STONEWALL'S GOLD

A NOVEL OF THE CIVIL WAR

This first novel by ex-Congressman Mrazek is a deft and fast-paced historical adventure, involving a ragtag group of villains, double agents, and a tough-minded young hero and heroine contending for a cache of gold. Set in the waning months of the Civil War, in the devastated Shenandoah Valley, the story traces the growing involvement of 15-year-old Jamie Lockhart in the search for several crates of Confederate gold, seized by the Union in 1861, and then quickly stolen by a group of Confederate officers, who hide in the expectation that the war will soon be over and the Confederacy none the worse for its disappearance. The last survivor of that group leads a band of cutthroats in pursuit of Jamie, who has accidentally discovered the only map to the gold. Another group soon enters the fray, determined to use the gold for the benefit of newly emancipated slaves. Arid Jamie wants to deliver the gold bars personally to Robert E. Lee. Along the way, he joins forces with the bright, independent, and bloody-minded Katherine Dandridge. Just 18 years old, she is determined to track down and kill the Confederate deserters pursuing Jamie after they ruthlessly shoot down her father. Confederate and union raiders, newly escaped slaves, and a seemingly demented actor soon enter the fray, which turns even bloodier. Jamie and Katherine survive, older and wiser for their struggles, and with secrets of their own. A gripping, well-researched, and vivid debut.

Pub Date: Jan. 1, 1999

ISBN: 0-312-20024-2

Page Count: 240

Publisher: St. Martin's

Review Posted Online: May 20, 2010

Kirkus Reviews Issue: Nov. 15, 1998

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The phrase “tour de force” could have been invented for this audacious novel.

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A LITTLE LIFE

Four men who meet as college roommates move to New York and spend the next three decades gaining renown in their professions—as an architect, painter, actor and lawyer—and struggling with demons in their intertwined personal lives.

Yanagihara (The People in the Trees, 2013) takes the still-bold leap of writing about characters who don’t share her background; in addition to being male, JB is African-American, Malcolm has a black father and white mother, Willem is white, and “Jude’s race was undetermined”—deserted at birth, he was raised in a monastery and had an unspeakably traumatic childhood that’s revealed slowly over the course of the book. Two of them are gay, one straight and one bisexual. There isn’t a single significant female character, and for a long novel, there isn’t much plot. There aren’t even many markers of what’s happening in the outside world; Jude moves to a loft in SoHo as a young man, but we don’t see the neighborhood change from gritty artists’ enclave to glitzy tourist destination. What we get instead is an intensely interior look at the friends’ psyches and relationships, and it’s utterly enthralling. The four men think about work and creativity and success and failure; they cook for each other, compete with each other and jostle for each other’s affection. JB bases his entire artistic career on painting portraits of his friends, while Malcolm takes care of them by designing their apartments and houses. When Jude, as an adult, is adopted by his favorite Harvard law professor, his friends join him for Thanksgiving in Cambridge every year. And when Willem becomes a movie star, they all bask in his glow. Eventually, the tone darkens and the story narrows to focus on Jude as the pain of his past cuts deep into his carefully constructed life.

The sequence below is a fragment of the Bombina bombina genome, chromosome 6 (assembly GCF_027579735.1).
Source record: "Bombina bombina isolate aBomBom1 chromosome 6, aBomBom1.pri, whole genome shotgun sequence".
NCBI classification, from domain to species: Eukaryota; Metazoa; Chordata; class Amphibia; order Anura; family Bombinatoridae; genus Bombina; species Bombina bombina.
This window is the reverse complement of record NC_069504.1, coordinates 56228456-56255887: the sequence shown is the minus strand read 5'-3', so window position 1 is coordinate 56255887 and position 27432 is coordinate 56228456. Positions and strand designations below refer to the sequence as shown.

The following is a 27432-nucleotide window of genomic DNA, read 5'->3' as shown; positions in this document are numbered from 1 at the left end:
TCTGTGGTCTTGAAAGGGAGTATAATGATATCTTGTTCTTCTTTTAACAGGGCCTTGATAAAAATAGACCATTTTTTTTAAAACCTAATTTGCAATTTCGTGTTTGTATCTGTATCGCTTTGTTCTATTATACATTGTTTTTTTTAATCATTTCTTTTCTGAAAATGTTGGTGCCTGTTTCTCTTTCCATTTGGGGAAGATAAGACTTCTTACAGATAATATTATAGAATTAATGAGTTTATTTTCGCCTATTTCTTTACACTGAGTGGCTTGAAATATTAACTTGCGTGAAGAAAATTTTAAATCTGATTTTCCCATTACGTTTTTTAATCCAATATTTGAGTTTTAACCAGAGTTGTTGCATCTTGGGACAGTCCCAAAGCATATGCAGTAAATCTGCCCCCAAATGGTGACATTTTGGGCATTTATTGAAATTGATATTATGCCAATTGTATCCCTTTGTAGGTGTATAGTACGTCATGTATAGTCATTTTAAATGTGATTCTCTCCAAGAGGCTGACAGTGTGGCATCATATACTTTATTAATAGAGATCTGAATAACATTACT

The phrase “tour de force” could have been invented for this audacious novel.

Pub Date: March 10, 2015

ISBN: 978-0-385-53925-8

Page Count: 720

Publisher: Doubleday

Review Posted Online: Dec. 22, 2014

Kirkus Reviews Issue: Jan. 1, 2015

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More about grief and tragedy than romance.

FRIENDS FOREVER

Five friends meet on their first day of kindergarten at the exclusive Atwood School and remain lifelong friends through tragedy and triumph.

When Gabby, Billy, Izzie, Andy and Sean meet in the toy kitchen of the kindergarten classroom on their first day of school, no one can know how strong the group’s friendship will remain. Despite their different personalities and interests, the five grow up together and become even closer as they come into their own talents and life paths. But tragedy will strike and strike again. Family troubles, abusive parents, drugs, alcohol, stress, grief and even random bad luck will put pressure on each of them individually and as a group. Known for her emotional romances, Steel makes a bit of a departure with this effort that follows a group of friends through young adulthood. But even as one tragedy after another befalls the friends, the impact of the events is blunted by a distant narrative style that lacks emotional intensity. 

More about grief and tragedy than romance.

Pub Date: July 24, 2012

ISBN: 978-0-385-34321-3

Page Count: 322

Publisher: Delacorte

Review Posted Online: Nov. 14, 2012

Kirkus Reviews Issue: Dec. 1, 2012

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